The Board of Trustees on Tuesday approved accepting two grants awarded to Spring ISD by the Texas Education Agency totaling more than $1 million.
Chief of Innovation and Equity Dr. Lupita Hinojosa presented details on both grants, which give the district the unique opportunity to transform six underperforming campuses and improve student outcomes, at the board’s work session on Dec. 3.
“We know to transform underperforming schools,” Hinojosa said, “it’s going to take very committed leaders, school leaders, teachers, and more importantly—key stakeholders—such as our parents and community who will be engaged in giving us this input.”
Below are the details of each grant:
School Action Fund (SAF) Grant/Blended Learning Redesign – This grant totaling $840,000 will assist Bammel Elementary, Bammel Middle, Eickenroht and Major Elementary to spend one full year planning bold actions to improve student academic outcomes.
“This is truly an innovative redesign model of school improvement and aligning it with the Innovation and Equity department is something that we are excited about,” said Debra Broughton, project director of the School Action Fund Grant. “I truly believe the continuity of our teamwork should improve planning, internal alignment and communication, and overall improve our district administration of grants.”
The SAF Grant’s key components are:
- Effective Schools Framework (ESF)-aligned school model
- High-quality curriculum
- Student diagnostic assessment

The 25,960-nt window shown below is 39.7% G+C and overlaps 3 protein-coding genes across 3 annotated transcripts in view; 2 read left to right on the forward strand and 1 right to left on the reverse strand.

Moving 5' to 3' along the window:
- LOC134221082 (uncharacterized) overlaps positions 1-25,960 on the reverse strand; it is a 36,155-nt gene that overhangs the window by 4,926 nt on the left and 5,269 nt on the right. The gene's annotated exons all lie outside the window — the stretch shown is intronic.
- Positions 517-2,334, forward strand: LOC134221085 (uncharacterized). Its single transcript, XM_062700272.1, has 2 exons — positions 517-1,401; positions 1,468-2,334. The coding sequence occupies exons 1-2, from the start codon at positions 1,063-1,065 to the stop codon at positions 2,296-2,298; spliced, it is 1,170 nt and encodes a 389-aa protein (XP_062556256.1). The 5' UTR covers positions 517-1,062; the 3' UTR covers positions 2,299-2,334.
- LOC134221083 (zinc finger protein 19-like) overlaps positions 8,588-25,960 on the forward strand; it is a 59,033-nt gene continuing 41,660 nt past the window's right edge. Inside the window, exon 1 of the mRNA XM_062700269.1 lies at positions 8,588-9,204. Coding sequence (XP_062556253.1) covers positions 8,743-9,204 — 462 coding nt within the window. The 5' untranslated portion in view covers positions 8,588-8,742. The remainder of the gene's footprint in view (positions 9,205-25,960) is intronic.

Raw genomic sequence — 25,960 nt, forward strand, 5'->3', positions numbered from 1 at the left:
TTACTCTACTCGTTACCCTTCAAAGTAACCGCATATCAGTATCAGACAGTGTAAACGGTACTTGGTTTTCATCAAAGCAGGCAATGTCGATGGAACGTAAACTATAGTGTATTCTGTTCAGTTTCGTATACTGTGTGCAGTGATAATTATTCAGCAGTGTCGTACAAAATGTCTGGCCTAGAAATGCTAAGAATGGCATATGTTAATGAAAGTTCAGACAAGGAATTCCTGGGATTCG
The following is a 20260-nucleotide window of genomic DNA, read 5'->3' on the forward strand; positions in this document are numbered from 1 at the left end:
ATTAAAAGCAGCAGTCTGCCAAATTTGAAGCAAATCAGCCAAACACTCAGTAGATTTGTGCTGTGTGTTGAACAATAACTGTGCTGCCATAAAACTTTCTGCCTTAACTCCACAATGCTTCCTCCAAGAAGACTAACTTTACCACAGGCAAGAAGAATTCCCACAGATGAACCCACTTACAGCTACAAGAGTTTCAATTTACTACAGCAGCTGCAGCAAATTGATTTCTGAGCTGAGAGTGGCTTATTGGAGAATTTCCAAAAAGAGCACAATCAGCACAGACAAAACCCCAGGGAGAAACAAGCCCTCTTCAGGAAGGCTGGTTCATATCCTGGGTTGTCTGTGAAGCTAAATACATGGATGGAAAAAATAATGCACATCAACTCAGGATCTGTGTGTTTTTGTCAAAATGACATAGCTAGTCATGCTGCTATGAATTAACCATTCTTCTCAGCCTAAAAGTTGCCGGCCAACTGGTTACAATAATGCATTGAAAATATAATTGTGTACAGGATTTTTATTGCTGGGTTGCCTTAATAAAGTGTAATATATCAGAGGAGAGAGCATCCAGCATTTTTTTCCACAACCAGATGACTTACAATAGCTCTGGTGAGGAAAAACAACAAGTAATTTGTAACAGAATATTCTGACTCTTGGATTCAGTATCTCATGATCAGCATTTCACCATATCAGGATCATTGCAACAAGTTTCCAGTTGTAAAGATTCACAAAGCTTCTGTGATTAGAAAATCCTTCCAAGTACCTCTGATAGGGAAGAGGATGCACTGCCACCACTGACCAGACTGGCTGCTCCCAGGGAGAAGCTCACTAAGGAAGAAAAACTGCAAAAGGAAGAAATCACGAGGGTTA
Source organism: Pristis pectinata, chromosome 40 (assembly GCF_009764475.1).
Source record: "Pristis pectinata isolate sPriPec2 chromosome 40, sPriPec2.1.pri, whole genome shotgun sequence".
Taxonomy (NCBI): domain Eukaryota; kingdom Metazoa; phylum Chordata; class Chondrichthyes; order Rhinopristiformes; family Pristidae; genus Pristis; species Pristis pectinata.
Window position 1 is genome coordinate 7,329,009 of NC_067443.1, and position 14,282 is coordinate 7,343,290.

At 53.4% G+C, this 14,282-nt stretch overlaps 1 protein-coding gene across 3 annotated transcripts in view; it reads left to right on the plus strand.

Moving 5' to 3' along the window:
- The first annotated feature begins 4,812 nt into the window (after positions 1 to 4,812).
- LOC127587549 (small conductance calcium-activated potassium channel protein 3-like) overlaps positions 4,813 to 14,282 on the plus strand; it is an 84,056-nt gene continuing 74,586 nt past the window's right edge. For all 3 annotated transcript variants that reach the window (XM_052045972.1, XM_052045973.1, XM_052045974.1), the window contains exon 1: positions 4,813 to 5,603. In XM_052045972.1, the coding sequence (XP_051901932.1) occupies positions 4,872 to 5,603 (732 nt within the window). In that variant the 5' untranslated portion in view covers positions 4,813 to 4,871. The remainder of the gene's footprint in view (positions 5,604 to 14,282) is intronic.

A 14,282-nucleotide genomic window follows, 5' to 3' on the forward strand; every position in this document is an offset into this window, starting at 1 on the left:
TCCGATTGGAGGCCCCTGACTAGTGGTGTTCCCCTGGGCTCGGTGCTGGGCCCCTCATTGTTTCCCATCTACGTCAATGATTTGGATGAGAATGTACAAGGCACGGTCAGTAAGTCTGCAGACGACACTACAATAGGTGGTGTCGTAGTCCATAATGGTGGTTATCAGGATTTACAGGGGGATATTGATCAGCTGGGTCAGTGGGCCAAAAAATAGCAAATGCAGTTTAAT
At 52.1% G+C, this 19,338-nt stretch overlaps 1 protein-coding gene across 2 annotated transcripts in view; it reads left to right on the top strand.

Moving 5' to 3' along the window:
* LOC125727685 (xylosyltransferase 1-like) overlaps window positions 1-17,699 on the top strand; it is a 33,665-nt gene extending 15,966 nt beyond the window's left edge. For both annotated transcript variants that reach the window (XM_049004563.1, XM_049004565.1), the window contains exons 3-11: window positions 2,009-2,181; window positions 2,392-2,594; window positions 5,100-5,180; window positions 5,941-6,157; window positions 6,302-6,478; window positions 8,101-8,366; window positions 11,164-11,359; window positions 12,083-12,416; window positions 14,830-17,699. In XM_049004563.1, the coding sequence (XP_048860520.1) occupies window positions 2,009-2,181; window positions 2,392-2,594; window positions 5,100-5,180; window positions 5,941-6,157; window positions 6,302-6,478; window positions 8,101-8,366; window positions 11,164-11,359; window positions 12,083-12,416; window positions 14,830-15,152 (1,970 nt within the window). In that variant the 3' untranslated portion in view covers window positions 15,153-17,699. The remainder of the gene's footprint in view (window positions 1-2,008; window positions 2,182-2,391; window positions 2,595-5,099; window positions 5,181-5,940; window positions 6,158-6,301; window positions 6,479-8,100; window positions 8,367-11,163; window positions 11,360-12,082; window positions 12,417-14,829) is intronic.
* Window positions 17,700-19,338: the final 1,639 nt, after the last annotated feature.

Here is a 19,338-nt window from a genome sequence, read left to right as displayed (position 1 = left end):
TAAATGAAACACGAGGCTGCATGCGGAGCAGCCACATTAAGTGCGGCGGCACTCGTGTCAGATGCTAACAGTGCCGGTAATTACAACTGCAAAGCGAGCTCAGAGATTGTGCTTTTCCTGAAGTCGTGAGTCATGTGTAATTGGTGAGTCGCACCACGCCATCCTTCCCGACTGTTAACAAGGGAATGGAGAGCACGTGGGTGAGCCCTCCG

- High-dosage tutoring
- Extended day or year
- Address mental health and social resiliency
“Our campuses are certainly entering uncharted territory, but with clarity and support, the journey should be very exciting,” said Broughton. “When successful, our scholars and families will experience positive academic outcomes and social/emotional growth.”
Additional Day School Year (ADSY) – This grant totals $200,000 and was awarded to Clark Primary and Clark Intermediate to provide half-day funding to add up to 30 additional days of school (a total of 210 instructional days) to to impact students who tend to lose some of the achievement gains they made during the previous school year.
By implementing the ADSY option, Clark Primary and Clark Intermediate will have the opportunity to rethink the daily schedule to increase teacher planning time and student play, according to Sharon Carpenter, project director of the Additional Day School year grant. She said the funds will help the Clark campuses with reimagining the teaching job, accelerating and enriching student learning, and strengthening whole-child supports. The goal would be greater teacher effectiveness and higher student achievement, she said.